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Preventing and Treating Sunburn
NightLight · August 4, 2016
Summer Sunburn and How to Prevent It
Now that summer is underway, we hope your children (and you!) are enjoying some time outdoors. We also hope that you remember the sunscreen. Here are a few tips to help you enjoy your time outside:
- Use sunscreen. This sounds obvious, but this step can get overlooked. Even if you think your child will only be outside for a few minutes, apply sunscreen. Apply 15 to 30 minutes prior to going outside to let the sunscreen soak in, and then 30 minutes after exposure begins. SPF 30 is good. Dermatologists recommend SPF 50+
- Don’t skip the sunscreen on cloudy days. Even on gray, cloudy days, there is still UV radiation, so your children will need sunscreen if they will be outside.
- Reapply sunscreen. If your children are outside for extended periods of time, apply sunscreen again. You want to apply it at least every 2 hours. If your child is swimming or sweating, apply it more often.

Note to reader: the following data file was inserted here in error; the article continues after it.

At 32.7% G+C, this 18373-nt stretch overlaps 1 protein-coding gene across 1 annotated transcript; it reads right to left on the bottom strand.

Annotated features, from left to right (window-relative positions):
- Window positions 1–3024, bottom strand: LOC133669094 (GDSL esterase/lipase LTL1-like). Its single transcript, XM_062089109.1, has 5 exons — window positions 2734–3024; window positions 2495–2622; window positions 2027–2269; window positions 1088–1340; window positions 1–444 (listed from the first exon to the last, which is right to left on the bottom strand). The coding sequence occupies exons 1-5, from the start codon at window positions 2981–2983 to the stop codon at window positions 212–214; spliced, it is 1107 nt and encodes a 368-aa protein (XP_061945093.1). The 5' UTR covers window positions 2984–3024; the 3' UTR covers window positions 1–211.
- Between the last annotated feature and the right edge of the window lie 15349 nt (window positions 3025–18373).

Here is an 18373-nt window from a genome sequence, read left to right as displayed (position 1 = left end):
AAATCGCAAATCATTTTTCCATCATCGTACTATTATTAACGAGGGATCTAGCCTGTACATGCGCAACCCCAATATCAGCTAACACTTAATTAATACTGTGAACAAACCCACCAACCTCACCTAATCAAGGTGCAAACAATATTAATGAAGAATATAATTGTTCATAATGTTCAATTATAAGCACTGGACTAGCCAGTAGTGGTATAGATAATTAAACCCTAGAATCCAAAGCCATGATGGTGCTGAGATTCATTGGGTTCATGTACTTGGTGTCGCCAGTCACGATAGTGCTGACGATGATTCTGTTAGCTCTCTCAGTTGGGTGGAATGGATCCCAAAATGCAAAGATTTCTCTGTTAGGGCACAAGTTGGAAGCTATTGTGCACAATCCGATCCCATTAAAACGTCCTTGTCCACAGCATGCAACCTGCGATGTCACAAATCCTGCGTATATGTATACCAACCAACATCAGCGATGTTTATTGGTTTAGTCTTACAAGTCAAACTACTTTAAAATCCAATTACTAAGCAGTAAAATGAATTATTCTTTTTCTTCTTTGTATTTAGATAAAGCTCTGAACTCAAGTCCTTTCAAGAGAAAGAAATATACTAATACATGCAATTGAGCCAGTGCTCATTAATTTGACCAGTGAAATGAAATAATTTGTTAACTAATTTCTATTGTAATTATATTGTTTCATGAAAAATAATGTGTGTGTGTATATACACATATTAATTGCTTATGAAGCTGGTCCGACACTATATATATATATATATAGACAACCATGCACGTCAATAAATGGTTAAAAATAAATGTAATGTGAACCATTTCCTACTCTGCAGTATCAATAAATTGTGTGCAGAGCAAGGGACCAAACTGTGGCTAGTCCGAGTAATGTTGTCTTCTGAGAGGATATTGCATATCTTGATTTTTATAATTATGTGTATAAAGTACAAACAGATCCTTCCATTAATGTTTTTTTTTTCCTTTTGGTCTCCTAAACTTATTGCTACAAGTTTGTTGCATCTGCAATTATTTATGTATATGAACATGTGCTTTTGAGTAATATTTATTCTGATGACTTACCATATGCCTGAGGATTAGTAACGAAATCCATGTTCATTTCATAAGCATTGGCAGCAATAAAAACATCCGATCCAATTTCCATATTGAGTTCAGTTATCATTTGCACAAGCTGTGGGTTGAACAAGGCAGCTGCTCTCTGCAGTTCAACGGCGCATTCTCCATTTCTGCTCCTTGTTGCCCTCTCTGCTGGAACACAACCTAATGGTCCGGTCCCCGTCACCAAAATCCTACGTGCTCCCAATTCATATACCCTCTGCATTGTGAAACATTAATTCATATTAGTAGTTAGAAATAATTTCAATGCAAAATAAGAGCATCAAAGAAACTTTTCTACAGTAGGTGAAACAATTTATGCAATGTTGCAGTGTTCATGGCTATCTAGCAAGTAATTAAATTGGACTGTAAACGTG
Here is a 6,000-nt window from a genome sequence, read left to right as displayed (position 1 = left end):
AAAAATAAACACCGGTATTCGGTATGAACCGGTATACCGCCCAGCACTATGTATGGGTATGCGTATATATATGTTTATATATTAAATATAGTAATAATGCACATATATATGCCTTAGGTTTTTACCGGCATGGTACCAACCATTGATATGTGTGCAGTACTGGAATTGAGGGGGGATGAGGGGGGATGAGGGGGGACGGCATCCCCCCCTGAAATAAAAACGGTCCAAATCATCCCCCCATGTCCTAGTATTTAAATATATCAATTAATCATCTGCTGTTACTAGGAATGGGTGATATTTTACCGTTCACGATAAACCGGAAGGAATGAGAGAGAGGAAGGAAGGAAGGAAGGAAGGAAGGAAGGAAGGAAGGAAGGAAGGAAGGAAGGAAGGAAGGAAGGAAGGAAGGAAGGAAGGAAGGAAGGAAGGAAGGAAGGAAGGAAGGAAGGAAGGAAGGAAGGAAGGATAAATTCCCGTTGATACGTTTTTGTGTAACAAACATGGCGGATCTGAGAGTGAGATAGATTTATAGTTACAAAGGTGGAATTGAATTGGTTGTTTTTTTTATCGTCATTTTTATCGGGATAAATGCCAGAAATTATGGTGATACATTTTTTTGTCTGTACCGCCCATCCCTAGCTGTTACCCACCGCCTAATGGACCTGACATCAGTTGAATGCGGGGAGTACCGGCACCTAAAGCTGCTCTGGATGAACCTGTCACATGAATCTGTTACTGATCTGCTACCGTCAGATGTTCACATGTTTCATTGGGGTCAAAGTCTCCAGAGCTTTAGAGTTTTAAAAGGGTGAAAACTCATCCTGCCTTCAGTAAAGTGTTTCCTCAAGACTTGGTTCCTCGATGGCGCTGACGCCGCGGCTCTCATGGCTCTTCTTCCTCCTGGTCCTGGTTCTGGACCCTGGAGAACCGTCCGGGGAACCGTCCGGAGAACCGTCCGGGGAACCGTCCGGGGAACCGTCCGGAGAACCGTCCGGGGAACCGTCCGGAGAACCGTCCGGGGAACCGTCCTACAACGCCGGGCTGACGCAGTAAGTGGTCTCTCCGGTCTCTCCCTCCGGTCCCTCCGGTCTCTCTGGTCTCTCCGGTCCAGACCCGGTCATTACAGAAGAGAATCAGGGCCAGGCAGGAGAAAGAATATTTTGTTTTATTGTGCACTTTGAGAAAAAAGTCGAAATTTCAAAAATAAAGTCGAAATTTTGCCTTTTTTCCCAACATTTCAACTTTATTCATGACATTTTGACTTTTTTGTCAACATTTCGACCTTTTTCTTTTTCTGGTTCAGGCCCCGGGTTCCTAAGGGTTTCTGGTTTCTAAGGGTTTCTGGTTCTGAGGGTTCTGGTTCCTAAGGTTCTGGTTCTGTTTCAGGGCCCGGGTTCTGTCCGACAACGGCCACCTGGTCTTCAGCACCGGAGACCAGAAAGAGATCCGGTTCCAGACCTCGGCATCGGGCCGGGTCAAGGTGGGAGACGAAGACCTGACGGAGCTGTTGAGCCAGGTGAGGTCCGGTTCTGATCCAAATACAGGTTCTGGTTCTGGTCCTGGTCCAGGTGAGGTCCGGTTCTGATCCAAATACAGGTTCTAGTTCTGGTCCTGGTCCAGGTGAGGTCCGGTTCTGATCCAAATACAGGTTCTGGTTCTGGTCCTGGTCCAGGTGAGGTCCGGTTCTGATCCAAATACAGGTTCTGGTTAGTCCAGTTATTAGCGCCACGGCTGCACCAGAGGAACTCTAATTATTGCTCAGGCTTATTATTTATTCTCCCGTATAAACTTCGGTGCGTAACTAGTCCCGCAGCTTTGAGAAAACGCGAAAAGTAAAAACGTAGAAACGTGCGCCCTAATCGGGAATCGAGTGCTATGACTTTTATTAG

- Protect babies. Babies under 6 months need to be protected from the sun by staying shaded (keep them out of the sun!), but you can apply little areas — like the face — with SPF 15 or higher if you have to.
- Dress appropriately. Have your child wear clothing that is loose fitting and covers as much skin as possible. Remember sunglasses to protect their eyes. Hats with brims, even baseball caps, provide protection.
- It is very important that your children stay hydrated. Make sure they have plenty of water available and that they are drinking it.
- Check the time. The sun is at its highest and hottest point between 10 a.m. and 2 p.m. When possible, have your children play outside before and after this time. The middle of the day is a great opportunity to bring them inside to cool off, hydrate, eat lunch, and rest before going back outside for more fun.
If sunburn happens despite your best efforts, try cool compresses or cool showers or baths. Apply a moisturizer, preferably with aloe. Stay away from petroleum-based lotions as they can cause further irritation. To reduce swelling and relieve discomfort, try children’s acetaminophen. Remember to have your child drink plenty of water.
When should you come to urgent care for your child’s sunburn?
- If your child’s sunburn does not seem to be healing within a few days
- If your child is experiencing unusual pain, swelling, warmth, or redness
- If there are red streaks around the sunburn
- If there are open blisters or pus
- If your child experiences a fever in conjunction with their sunburn
Any of these symptoms may be signs of infection, so visit urgent care or your child’s pediatrician for evaluation and treatment.